Turbine Generator Captures and Re-uses Wasted Energy

June 27, 2011
As part of a growing trend across industry to make good use of excess energy created by industrial processes, Deprag Schulz has developed a turbine generator to capture small amounts of residual energy and covert it into electricity.
Efforts to harvest energy typically lost during production operations are increasingly becoming a key facet of sustainability projects at a number of industrial facilities worldwide. Many of these projects focus on energizing low-power devices, such as sensors, through capture of wasted energy from vibrations or heat dissipation. While these projects are intriguing and admirable, significant amounts of energy released by industrial systems remains untapped for regenerative purposes or for companies to sell back to power utilities as a means of offsetting energy costs or generating revenues. In an attempt to address this issue, the German Federal Ministry of Economics and Technology is funding a project at Deprag Schulz GmbH & Co.(www.deprag.com) to capture excess process gas for energy generation. Of course, energy recovery from excess process gas in not a new idea, but this project at Deprag Schulz differs from other such energy capture applications in that it involves converting small amounts of residual energy (5 -20 kilowatts) directly into electricity using a small generator. When Deprag Schulz embarked on this project, engineers at the company could not find a standard generator small enough or that employed suitable materials for use as the core of this new energy generation device. To be effective in this application, Deprag Schulz engineers calculated that the rotational speed of the generator would need to be around 40,000 rpm. This realization led the engineers to design an electric turbine generator based on a permanent magnet synchronous induction machine for the generation of electricity. The prototype from Deprag Schulz is a compact unit made from a microexpansion turbine with an electrical generator that produces electricity from gas. The core turbine generator unit, not including the electrical control box, is not much bigger than a shoebox and can be used locally where gas is either released unused by the industrial process or where a high level of pressure is reduced to a lower value. Here’s how the turbine generator works: Gas flows into the turbine and is pressed through jets to accelerate its movement. When it meets the blades of the turbine and is diverted, it releases energy. This kinetic energy is then converted to electrical energy in the generator. The key to the design of this prototype is that the turbine and electric generator have one shared drive shaft. This means that, when the turbine rotates, so does the generator’s rotor, enabling electrical energy to be generated. To help visualize how such a turbine generator could be applied in an industrial setting, consider the tanks used in the smelting of metals. These tanks are typically cooled by compressed air. The compressed air flows through cooling channels and absorbs heat. Typically, this air is then released into the atmosphere without being used. With the turbine generator, the energy absorbed from the heat can be converted into electricity by passing it through the microexpansion turbine and the integrated generator and then feeding the resulting power back into the grid.Deprag Schulzwww.deprag.com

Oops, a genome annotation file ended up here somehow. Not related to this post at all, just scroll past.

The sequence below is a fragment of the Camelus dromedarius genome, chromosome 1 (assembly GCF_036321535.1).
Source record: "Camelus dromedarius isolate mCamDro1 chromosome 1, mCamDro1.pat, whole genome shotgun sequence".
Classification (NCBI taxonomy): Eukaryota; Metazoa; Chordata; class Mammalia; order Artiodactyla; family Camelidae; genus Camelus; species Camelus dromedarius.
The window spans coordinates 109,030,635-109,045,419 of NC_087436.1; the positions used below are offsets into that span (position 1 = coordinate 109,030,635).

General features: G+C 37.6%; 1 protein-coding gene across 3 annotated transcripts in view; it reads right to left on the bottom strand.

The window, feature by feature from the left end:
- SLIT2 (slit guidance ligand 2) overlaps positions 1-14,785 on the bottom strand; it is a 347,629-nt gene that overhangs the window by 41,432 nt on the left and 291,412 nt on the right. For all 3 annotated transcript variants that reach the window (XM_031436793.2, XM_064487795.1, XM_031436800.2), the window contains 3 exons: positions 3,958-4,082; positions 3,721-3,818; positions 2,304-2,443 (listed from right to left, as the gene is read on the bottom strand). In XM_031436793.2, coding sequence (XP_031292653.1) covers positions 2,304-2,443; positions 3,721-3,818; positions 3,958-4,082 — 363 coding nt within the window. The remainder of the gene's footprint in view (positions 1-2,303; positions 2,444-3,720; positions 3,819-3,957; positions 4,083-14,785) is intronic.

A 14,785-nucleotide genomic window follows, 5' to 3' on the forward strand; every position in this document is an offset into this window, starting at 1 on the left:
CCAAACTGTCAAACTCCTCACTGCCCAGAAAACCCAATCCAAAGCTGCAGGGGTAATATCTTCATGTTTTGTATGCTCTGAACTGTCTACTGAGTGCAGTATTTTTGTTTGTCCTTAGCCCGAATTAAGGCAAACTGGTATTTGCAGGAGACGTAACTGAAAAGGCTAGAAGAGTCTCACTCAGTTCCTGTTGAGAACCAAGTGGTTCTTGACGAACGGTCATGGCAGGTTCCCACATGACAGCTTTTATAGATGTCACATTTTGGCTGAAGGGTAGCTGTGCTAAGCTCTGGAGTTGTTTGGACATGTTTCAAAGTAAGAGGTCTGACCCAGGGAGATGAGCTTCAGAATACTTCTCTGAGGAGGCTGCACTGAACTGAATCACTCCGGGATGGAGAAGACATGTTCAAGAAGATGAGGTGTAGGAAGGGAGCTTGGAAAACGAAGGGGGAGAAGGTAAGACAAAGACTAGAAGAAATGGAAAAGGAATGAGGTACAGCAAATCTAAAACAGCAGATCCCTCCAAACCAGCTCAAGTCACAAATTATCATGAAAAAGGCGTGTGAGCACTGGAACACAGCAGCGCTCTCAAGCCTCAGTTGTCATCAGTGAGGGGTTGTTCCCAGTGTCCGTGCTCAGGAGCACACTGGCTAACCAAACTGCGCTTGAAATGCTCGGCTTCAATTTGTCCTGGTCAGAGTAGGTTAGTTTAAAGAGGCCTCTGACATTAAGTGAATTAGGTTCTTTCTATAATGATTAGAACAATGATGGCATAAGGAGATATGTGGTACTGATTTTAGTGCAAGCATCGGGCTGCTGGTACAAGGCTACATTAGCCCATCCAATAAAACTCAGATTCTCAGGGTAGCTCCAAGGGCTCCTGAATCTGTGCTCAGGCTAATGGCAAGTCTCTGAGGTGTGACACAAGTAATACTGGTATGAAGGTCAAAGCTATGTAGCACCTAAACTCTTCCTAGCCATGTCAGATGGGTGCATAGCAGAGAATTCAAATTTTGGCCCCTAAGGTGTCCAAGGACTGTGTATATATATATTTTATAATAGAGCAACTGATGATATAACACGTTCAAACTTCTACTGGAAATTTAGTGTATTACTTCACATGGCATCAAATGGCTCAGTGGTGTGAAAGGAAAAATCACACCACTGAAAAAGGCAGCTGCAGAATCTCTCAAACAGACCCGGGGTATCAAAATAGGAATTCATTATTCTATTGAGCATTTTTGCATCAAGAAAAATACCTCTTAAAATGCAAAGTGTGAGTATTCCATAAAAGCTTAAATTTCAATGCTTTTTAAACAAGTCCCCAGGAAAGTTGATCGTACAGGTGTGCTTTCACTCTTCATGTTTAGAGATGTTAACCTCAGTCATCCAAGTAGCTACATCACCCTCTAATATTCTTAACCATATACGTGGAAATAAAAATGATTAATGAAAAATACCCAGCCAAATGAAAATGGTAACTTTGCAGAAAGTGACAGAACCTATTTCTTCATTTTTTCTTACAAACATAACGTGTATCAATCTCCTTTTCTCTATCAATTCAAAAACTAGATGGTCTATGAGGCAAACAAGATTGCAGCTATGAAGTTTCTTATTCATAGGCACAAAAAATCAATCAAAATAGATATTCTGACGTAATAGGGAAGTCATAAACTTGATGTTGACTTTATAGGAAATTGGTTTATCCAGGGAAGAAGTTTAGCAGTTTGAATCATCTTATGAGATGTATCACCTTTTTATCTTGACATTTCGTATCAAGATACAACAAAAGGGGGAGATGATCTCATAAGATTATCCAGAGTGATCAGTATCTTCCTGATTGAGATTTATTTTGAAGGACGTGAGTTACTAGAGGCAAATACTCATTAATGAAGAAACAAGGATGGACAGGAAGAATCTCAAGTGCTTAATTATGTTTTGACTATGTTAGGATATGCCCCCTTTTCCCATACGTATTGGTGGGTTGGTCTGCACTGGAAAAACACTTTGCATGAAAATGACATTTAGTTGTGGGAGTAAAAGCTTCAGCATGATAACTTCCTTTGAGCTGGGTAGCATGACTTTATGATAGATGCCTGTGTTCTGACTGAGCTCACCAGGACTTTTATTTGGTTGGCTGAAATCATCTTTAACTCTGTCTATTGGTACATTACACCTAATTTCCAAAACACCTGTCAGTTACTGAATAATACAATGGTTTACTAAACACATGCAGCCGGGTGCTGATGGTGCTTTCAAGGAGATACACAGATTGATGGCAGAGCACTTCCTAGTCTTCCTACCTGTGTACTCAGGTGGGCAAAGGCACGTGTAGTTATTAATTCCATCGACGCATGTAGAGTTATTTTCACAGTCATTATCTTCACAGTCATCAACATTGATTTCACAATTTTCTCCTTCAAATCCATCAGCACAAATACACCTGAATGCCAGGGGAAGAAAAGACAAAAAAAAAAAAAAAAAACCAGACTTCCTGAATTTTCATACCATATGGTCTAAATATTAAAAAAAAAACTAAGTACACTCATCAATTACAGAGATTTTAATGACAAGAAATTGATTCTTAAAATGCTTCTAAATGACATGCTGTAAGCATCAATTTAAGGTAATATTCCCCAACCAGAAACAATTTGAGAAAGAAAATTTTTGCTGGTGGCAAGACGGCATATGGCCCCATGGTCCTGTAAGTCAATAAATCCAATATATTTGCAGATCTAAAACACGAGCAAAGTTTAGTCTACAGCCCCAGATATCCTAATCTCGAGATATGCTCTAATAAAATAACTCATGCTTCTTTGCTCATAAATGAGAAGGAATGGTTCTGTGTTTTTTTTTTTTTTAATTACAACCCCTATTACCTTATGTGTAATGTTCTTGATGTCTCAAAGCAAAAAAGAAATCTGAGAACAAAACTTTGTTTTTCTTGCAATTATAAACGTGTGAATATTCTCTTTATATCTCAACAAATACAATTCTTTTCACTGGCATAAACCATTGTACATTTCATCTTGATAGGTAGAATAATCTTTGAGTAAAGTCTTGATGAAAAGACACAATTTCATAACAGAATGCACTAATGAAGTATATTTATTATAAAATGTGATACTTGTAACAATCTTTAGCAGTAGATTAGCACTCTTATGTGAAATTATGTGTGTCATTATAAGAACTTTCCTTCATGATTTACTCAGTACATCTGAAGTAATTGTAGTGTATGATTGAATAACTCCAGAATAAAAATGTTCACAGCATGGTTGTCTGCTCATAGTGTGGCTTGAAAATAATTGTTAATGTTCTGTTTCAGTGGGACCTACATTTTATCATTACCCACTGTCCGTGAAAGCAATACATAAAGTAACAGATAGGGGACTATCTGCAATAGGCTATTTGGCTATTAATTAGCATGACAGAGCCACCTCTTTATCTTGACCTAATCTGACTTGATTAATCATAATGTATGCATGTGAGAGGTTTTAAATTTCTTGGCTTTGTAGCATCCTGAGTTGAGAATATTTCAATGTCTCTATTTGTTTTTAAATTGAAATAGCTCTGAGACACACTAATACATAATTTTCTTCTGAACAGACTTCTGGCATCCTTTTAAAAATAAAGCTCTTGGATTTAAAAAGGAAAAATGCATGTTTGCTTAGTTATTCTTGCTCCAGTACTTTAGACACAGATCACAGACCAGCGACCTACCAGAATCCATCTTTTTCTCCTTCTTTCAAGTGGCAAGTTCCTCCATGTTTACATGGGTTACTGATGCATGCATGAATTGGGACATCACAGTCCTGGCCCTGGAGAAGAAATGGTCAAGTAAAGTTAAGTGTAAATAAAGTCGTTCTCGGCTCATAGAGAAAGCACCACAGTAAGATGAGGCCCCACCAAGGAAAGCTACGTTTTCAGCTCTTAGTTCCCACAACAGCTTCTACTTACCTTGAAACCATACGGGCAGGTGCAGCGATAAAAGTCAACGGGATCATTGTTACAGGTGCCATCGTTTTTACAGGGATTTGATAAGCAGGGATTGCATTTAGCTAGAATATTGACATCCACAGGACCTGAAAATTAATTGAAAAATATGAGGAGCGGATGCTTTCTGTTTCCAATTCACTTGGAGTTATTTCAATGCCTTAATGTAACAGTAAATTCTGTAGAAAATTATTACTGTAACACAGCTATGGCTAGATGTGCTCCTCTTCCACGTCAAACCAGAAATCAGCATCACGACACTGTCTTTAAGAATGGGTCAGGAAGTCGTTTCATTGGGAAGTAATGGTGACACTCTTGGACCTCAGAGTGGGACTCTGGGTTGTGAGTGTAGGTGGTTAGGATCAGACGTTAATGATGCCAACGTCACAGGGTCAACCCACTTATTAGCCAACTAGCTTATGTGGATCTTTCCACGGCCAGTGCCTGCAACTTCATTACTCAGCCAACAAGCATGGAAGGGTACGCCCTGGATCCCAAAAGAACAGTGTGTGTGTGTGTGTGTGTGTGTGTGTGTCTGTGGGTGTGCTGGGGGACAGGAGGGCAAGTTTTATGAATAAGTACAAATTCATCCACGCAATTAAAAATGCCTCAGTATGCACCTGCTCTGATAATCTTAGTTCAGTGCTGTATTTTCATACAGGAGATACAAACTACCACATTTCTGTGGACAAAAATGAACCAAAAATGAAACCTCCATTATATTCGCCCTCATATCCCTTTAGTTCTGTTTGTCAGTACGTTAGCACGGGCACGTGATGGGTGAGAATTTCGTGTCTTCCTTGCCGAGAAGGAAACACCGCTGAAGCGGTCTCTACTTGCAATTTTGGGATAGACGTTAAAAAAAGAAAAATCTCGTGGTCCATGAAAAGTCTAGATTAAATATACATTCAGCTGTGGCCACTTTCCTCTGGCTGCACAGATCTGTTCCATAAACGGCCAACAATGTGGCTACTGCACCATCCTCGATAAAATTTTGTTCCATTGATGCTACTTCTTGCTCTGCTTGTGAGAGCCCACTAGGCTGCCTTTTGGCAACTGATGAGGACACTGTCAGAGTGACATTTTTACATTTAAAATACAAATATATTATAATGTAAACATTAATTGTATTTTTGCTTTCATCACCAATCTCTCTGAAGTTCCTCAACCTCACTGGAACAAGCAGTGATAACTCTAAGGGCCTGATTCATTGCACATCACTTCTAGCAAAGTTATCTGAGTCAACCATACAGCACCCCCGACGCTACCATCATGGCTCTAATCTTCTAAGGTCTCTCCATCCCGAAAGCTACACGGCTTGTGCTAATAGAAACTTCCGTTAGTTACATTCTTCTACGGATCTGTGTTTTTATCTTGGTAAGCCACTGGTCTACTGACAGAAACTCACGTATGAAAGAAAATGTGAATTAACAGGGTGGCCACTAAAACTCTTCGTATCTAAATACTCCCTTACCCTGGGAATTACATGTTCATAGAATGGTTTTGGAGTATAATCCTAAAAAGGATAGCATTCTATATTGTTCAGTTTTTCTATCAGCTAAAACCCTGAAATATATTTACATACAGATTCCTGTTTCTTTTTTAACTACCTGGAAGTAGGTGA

About the Author

David Greenfield, editor in chief | Editor in Chief

David Greenfield joined Automation World in June 2011. Bringing a wealth of industry knowledge and media experience to his position, David’s contributions can be found in AW’s print and online editions and custom projects. Earlier in his career, David was Editorial Director of Design News at UBM Electronics, and prior to joining UBM, he was Editorial Director of Control Engineering at Reed Business Information, where he also worked on Manufacturing Business Technology as Publisher. 

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